I have enjoyed our readings and class learning so far. In reflecting on what we have learned in LT7100 a month in, a few areas really stick with me. I have gotten a lot out of learning the history and evolution of the Instructional Design and Technology field. Also, the Training Need or Not activity embodied another crucial concept that has really stuck with me. Moreover, I have reflected on how my 7 years of teaching experience relates to what I am learning in this course and how it can be applied to the Instructional Design field.
The history and evolution of the field of Instructional Design and Technology has affected the way I look at and approach this class. The articles A History of Instructional Design and Technology: Instructional Media by Robert A. Reiser and Reconsidering the Instructional Design and Technology Timeline Through the Lens of Social Justice by Amy C. Bradshaw provided an outline for how this field started, changed, and what major events influenced its evolution. I believe in knowing where something started to fully appreciate and recognize my role in this field. Knowing the history has allowed my thinking and approach to class work and discussions to be more developed. For example, Instructional Designer began to develop and utilize training films because of the need for widespread and efficient training needs during World War II. This knowledge influenced my thinking because I am able to see what the original intent for these films were and how they were used today. As an Instructional Designer, I would be able to determine if utilized videos would meet what a client is really after or not.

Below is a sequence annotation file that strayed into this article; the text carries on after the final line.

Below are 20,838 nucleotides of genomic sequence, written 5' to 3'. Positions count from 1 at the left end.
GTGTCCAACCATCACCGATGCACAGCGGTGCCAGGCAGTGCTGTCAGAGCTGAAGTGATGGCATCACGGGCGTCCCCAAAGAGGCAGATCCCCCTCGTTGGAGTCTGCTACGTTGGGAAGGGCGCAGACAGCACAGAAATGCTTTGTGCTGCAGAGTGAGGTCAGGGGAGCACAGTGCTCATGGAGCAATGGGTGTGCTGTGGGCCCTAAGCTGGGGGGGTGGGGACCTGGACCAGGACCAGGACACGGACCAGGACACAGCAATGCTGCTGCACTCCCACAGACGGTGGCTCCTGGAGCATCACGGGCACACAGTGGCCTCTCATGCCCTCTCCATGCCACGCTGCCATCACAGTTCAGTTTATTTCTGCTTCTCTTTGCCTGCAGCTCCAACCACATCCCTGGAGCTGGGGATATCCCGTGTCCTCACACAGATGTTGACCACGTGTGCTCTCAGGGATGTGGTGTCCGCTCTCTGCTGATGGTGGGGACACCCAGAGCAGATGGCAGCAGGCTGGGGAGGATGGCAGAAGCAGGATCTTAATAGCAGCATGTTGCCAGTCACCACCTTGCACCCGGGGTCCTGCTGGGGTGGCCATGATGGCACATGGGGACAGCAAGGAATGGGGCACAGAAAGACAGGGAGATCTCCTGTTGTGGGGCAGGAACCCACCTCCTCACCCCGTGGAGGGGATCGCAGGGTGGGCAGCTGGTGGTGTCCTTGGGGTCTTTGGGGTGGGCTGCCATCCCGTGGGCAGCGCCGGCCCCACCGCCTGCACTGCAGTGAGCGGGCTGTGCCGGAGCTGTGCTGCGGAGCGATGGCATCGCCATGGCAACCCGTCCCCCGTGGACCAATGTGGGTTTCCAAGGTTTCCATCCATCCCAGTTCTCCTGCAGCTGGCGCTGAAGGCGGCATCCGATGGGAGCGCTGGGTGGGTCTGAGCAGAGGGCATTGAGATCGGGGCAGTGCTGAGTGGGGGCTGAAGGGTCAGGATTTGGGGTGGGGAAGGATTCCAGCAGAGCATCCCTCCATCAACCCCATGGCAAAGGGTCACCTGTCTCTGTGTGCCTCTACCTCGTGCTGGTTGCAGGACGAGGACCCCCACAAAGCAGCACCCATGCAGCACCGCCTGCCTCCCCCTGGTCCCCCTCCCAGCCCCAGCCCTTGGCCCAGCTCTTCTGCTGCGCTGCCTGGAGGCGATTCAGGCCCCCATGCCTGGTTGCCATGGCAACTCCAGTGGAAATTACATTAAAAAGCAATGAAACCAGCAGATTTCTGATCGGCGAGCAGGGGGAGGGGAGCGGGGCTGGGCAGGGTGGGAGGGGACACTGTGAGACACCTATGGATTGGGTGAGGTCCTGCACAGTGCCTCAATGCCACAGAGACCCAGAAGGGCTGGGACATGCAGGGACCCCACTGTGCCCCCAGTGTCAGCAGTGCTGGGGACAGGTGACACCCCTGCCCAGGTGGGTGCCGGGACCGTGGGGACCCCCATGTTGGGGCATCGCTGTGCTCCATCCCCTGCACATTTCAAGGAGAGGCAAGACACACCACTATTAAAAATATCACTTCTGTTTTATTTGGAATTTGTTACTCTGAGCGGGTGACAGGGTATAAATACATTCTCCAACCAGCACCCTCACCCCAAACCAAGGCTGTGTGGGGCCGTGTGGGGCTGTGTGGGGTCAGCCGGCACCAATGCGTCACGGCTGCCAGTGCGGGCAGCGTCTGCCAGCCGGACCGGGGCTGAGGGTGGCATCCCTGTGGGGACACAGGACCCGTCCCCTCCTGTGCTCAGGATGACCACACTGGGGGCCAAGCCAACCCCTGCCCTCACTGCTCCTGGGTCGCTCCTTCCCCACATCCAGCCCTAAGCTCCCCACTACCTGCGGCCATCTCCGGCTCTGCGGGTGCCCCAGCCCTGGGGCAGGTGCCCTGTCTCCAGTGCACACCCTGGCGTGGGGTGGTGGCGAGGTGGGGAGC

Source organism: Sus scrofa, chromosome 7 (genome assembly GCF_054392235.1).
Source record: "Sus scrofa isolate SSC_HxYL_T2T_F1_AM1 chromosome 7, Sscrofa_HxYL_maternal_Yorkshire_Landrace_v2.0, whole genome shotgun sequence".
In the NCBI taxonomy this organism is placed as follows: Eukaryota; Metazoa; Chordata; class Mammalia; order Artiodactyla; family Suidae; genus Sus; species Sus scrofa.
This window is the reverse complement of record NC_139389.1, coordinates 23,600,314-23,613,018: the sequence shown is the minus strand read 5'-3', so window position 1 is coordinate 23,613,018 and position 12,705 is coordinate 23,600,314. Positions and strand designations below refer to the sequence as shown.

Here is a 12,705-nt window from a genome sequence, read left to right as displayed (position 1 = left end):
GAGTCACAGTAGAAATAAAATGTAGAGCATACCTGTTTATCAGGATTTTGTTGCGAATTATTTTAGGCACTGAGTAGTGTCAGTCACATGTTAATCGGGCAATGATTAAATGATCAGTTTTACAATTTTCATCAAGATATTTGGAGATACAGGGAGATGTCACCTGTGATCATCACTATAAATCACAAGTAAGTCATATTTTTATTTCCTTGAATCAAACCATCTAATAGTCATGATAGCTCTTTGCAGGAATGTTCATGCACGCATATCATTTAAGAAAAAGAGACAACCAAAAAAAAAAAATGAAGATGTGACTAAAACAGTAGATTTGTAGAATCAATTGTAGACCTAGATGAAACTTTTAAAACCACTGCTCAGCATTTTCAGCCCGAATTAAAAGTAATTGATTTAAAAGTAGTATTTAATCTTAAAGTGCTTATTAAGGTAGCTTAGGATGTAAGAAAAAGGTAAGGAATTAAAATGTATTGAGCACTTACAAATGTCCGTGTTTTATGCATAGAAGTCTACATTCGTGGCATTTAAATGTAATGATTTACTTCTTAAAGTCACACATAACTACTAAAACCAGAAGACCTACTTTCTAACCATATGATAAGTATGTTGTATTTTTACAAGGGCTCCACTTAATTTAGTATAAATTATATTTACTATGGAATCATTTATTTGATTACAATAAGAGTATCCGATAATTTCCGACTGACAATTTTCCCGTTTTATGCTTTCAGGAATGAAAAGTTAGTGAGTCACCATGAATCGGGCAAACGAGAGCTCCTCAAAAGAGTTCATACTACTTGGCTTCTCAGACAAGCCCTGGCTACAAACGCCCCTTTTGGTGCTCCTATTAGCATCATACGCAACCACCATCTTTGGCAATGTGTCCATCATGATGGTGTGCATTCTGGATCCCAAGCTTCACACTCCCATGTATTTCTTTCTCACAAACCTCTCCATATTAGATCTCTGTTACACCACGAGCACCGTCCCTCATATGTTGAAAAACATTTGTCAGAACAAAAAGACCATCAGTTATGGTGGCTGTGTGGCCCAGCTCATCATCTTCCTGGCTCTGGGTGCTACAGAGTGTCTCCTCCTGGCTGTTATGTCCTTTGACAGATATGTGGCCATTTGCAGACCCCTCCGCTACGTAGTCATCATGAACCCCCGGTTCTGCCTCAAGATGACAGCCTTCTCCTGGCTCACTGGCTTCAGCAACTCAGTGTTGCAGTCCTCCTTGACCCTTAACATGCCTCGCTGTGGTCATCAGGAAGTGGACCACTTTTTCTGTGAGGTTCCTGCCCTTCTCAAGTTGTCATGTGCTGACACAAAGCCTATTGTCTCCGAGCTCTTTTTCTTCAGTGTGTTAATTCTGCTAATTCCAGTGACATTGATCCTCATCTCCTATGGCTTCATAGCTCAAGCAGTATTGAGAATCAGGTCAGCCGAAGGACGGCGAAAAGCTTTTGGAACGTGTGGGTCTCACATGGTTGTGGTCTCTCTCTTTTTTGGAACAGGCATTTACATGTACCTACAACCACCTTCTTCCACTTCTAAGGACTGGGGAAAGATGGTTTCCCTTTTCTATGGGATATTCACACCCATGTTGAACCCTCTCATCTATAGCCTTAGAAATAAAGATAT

Our textbook, Real World Instructional Design, has been very informative and has allowed me to learn some of the important jargon used in the field. I find that the articles express similar context while also emoting more personality, humor, and a look at instructional design through different lenses. My main connection with the readings, assignments, and class work has been to the structure of all the various instructional design models and/or learning processes such as ADDIE, The Successive Approximation Model, The Essential Triangle, The Dick, Carey and Carey Model, etc. Being in the education field, I do a great deal of work related to the instructional design phase outlined in our readings. I’ve continued to develop these skills over the years of on the job experience and by attending professional developments. I found our most recent case study to be very relevant to my experience as a teacher. Though it has been an adjustment changing my lens to the adult learning side, each of the versions of the instructional design models/processes seem very similar. Moreover, comparing each model to what I do as a teacher on a day to day basis is feeling pretty natural.
As I reflect, the class activity with the goal of figuring out whether or not training will help an issue or problem a company might be facing called Training Need or Not has been an intriguing concept. In education, our youngest learners often have many challenges in the classroom. Some have a hard time sitting still, focusing, keeping their hands to themselves, using their words, etc. It is our job as the teachers to investigate what might be causing the problem (developmental, environmental, management, approach to learning, etc), problem solve for possible solutions, try strategies, and track the progress to assess the success of each strategy. Though this process is a bit different, I see many similarities between what I do for work and what we have been reading about. The textbook is where I see the most alignment, and the idea that the process is fluid really resonates with me. Additionally, the idea of continuing to collaboratively problem solve is appealing.
Overall, my experience so far in the course feels supported by my work experience, which I was really hoping for. The reading provides the jargon and new perspectives necessary to convert my current skills to fit that of an prospective Instructional Designer. I will continue to use the historical and evolutionary angles as a lens through which to problem-solve.